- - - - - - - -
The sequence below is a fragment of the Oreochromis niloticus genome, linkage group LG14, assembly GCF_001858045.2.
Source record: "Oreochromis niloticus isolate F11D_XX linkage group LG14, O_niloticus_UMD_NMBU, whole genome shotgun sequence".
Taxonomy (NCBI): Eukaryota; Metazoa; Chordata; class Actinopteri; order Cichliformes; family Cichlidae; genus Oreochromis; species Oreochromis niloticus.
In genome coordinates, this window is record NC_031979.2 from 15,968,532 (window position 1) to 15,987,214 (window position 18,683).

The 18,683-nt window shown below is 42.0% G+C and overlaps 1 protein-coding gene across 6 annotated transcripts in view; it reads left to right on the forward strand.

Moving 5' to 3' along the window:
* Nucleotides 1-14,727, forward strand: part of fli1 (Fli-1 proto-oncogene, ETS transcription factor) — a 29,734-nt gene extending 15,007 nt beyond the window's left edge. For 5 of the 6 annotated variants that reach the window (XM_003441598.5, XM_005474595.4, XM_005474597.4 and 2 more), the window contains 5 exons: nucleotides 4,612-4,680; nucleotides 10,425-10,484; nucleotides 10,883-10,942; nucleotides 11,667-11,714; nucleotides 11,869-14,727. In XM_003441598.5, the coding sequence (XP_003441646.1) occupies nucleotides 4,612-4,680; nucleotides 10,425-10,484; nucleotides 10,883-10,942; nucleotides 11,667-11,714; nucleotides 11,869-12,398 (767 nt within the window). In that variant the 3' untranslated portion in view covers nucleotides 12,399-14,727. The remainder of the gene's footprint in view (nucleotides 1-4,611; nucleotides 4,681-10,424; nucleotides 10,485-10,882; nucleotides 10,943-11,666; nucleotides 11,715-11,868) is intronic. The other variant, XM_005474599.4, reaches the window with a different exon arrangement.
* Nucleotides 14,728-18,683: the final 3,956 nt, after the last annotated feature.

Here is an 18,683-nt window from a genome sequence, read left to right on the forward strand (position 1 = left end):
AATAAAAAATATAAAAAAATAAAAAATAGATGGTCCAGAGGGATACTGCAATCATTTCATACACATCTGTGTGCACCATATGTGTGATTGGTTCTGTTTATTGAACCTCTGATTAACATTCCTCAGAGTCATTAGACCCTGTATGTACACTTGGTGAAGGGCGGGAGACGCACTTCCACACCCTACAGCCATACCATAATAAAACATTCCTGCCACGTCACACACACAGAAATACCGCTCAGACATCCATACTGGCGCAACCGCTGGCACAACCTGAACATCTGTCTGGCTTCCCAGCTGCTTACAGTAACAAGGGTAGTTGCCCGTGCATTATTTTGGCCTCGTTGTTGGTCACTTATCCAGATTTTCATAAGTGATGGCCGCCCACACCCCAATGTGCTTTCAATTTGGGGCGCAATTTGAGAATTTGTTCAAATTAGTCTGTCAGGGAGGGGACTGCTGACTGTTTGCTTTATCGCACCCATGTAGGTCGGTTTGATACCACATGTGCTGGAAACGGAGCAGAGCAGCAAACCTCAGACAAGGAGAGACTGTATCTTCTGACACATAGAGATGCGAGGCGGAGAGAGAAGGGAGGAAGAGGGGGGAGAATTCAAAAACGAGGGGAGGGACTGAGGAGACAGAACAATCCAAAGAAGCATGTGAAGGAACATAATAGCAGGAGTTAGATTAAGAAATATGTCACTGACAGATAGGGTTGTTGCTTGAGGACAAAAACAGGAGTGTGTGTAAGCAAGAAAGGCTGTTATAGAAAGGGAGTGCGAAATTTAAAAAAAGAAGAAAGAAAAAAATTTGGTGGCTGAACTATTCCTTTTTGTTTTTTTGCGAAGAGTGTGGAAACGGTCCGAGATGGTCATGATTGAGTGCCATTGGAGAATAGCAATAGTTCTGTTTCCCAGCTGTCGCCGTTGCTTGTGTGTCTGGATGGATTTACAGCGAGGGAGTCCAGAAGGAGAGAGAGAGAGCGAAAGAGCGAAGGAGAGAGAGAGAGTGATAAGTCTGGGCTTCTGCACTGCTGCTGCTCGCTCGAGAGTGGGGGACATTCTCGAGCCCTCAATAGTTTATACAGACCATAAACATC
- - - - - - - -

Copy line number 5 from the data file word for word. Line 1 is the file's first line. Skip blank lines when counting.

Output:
The 18,683-nt window shown below is 42.0% G+C and overlaps 1 protein-coding gene across 6 annotated transcripts in view; it reads left to right on the forward strand.